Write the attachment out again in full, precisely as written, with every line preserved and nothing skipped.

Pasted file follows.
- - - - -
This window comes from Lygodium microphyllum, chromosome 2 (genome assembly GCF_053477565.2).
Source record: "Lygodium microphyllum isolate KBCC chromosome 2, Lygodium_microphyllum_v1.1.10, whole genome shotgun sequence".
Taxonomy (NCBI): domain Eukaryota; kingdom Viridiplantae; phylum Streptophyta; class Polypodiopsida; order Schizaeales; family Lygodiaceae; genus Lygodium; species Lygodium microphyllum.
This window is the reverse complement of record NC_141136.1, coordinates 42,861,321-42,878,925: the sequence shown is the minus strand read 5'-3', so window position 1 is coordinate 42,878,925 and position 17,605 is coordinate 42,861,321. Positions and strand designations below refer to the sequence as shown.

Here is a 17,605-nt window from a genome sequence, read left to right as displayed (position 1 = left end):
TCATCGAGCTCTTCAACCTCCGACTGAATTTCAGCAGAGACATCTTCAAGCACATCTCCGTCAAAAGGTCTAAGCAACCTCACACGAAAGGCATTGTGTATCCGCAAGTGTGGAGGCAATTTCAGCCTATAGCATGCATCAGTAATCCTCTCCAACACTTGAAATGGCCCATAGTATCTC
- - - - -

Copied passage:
This window comes from Lygodium microphyllum, chromosome 2 (genome assembly GCF_053477565.2).
Source record: "Lygodium microphyllum isolate KBCC chromosome 2, Lygodium_microphyllum_v1.1.10, whole genome shotgun sequence".
Taxonomy (NCBI): domain Eukaryota; kingdom Viridiplantae; phylum Streptophyta; class Polypodiopsida; order Schizaeales; family Lygodiaceae; genus Lygodium; species Lygodium microphyllum.
This window is the reverse complement of record NC_141136.1, coordinates 42,861,321-42,878,925: the sequence shown is the minus strand read 5'-3', so window position 1 is coordinate 42,878,925 and position 17,605 is coordinate 42,861,321. Positions and strand designations below refer to the sequence as shown.

Here is a 17,605-nt window from a genome sequence, read left to right as displayed (position 1 = left end):
TCATCGAGCTCTTCAACCTCCGACTGAATTTCAGCAGAGACATCTTCAAGCACATCTCCGTCAAAAGGTCTAAGCAACCTCACACGAAAGGCATTGTGTATCCGCAAGTGTGGAGGCAATTTCAGCCTATAGCATGCATCAGTAATCCTCTCCAACACTTGAAATGGCCCATAGTATCTC